subsequent three decades, modernity has become an overriding and defining
theme in the Chinese political, economic, and social experience, both at
the societal and the individual level. The adoption of this Western value
in Chinese advertising, instead of being considered as the dominance and
imposition of the global over the local, should be viewed at a situational
level as a historical and contemporary reaction of the local to pressures
from the global, and as an assimilation of the global into the local's "own
realm of practiced meaning" (Friedman, 1995, p78). An argument can be made
that the value of modernity in China has been historically hybridized. It
represents a recombination of the global code to form a re-articulation
from the local voice.
Another cultural value that contributes to the higher frequency of Western
than Eastern values in Chinese advertising is technology. Along with
modernity, it is part and parcel of the whole notion of useful "otherness"
that are perceived to be instrumental for national development and
empowerment. Thus the value of technology constitutes another hybridized
value being incorporated into the local culture for the same historical
reasons as modernity.
It is important to note that the use of Western values such as modernity
and technology does not replace conflicting local values such as tradition
and naturalness. Although the value of naturalness has always maintained a
presence in Chinese advertising, this is the first time that it is
documented as one of the most frequently used. This new development
suggests that there is some indication of the rediscovery and reassertion
of Chinese cultural traditions reflected in advertising at the beginning of
the 21st century.
In sum, the cultural profile of local Chinese advertising exemplifies the
dialectical moment of globalization and localization. On one hand, local
cultural elements are maintaining a strong hold and arguably asserting an
increasing influence, demonstrating a localization tendency; on the other,
Western cultural elements make their inroads, but this presence, instead of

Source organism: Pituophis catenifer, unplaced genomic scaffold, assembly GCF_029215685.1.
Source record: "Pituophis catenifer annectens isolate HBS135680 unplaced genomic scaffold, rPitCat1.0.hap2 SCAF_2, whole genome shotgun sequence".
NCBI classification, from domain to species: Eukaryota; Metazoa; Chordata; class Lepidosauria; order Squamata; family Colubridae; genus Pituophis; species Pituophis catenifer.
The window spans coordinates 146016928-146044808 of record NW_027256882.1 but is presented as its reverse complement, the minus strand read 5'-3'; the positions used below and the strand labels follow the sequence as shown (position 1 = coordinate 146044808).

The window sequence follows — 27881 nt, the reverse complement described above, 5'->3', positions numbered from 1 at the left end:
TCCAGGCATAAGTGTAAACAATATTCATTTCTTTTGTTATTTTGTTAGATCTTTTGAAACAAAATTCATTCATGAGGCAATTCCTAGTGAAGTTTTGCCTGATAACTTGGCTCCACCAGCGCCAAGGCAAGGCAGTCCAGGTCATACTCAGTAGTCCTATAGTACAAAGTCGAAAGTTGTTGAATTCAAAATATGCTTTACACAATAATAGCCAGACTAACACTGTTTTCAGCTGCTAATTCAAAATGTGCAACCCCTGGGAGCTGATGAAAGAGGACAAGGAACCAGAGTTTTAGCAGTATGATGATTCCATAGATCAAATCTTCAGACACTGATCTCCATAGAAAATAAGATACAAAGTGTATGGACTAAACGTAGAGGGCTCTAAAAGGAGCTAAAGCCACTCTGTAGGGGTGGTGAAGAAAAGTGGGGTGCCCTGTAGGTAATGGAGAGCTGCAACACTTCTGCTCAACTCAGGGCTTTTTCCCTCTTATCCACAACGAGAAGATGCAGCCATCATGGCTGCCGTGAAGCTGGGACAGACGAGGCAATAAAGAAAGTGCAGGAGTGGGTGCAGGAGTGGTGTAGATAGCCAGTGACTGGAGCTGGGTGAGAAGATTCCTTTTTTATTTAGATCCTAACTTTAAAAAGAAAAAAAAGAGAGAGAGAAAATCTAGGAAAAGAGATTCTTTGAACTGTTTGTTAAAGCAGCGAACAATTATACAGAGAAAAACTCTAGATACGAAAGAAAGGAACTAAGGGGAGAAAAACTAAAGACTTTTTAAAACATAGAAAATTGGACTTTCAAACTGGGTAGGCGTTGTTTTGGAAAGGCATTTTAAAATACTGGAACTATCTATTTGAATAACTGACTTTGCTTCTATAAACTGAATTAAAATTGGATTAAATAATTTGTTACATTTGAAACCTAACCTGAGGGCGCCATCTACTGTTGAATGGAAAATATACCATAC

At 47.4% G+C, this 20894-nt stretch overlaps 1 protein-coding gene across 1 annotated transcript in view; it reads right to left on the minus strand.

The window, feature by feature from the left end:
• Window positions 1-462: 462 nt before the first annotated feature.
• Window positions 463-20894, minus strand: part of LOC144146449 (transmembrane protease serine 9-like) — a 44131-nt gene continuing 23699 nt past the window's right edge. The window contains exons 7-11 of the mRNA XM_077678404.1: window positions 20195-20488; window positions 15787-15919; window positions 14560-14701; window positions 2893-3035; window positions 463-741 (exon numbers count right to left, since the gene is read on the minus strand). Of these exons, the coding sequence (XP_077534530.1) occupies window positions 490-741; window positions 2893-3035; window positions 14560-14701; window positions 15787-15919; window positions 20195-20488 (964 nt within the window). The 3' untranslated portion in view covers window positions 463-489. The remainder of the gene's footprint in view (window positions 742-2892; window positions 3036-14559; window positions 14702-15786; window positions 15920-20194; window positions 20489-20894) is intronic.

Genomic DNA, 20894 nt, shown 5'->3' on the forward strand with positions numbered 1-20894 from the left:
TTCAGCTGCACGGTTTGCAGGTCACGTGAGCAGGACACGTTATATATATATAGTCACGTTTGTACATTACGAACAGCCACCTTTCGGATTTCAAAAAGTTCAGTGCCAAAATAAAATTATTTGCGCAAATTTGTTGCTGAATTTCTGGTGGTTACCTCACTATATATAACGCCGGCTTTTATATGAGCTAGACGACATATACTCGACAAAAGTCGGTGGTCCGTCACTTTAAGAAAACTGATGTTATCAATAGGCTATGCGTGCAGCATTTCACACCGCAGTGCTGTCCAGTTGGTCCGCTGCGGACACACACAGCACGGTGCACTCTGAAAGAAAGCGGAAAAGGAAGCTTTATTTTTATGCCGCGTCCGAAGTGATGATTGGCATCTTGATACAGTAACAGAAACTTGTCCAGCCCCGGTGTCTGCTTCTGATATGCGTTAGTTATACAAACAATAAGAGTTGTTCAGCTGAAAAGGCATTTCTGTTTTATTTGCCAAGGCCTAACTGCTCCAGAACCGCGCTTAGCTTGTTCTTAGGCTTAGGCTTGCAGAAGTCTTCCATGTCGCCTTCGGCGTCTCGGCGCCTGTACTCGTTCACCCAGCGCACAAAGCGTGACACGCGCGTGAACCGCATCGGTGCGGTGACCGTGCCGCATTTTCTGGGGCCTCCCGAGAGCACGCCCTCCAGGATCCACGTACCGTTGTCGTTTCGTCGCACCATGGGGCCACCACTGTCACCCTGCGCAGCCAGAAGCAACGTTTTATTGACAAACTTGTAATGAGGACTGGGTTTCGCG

suggesting the dominance of global culture, indicates that cultural
formations are the results of historical hybridization. Again, outcomes of
cultural interaction reflected in local Chinese advertising exemplify the
practice of glocalization.
Implications and future research
This study tested three theoretical models of cultural formations using
empirical evidence from global and local advertising in China. Although
both the globalization and the glocalization arguments capture some aspects
of the cultural phenomena of global and local advertising in China, the
glocalization argument seems to explain and predict more in this case, and
thus exhibits more explanatory power. Overall, the cultural profiles of
global and local television advertising in China exemplify a glocalization
tendency. These profiles are hybridization of the global and the local,
with elements from both represented at varying degrees, and therefore
should be positioned in the middle of the globalization-localization
One implication of this finding is that cultural formations must be
examined within specific temporal and spatial contexts. They are not fixed
but fluid, as cultural negotiations and interactions produce a spectrum of
possibilities between the unilateral opposites of dominance/globalization
and opposition/localization. Our results show that globalization and
localization tendencies are not only bound together, but also mutually
implicative of the creation of cultural hybrids. Such tendencies of
glocalization and hybridization, whether reflected in media and cultural
products or in the population, deserve constant monitoring and studying.
This study is limited in scope in that it only captures outcomes of a
particular kind of cultural interaction, in this case that occurring in the
advertising arena, in a particular moment, at a particular location. But it
is indicative of current cultural tendencies in the developing world under
conditions of economic globalization. Future studies could examine other
media and cultural products, in different media environments, and under
different social and cultural conditions to obtain more empirical evidence
for the outcomes of cultural interactions. Finally, longitudinal studies
can help unravel the processes and directions of potential cultural change
as a result of global-local interaction.
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Coding schemes for global and local advertising on primetime Chinese
I. Cultural values manifest in advertising themes
View the ad (video footage image, voice-over, text) and identify the
dominant cultural value; enter the corresponding number of that cultural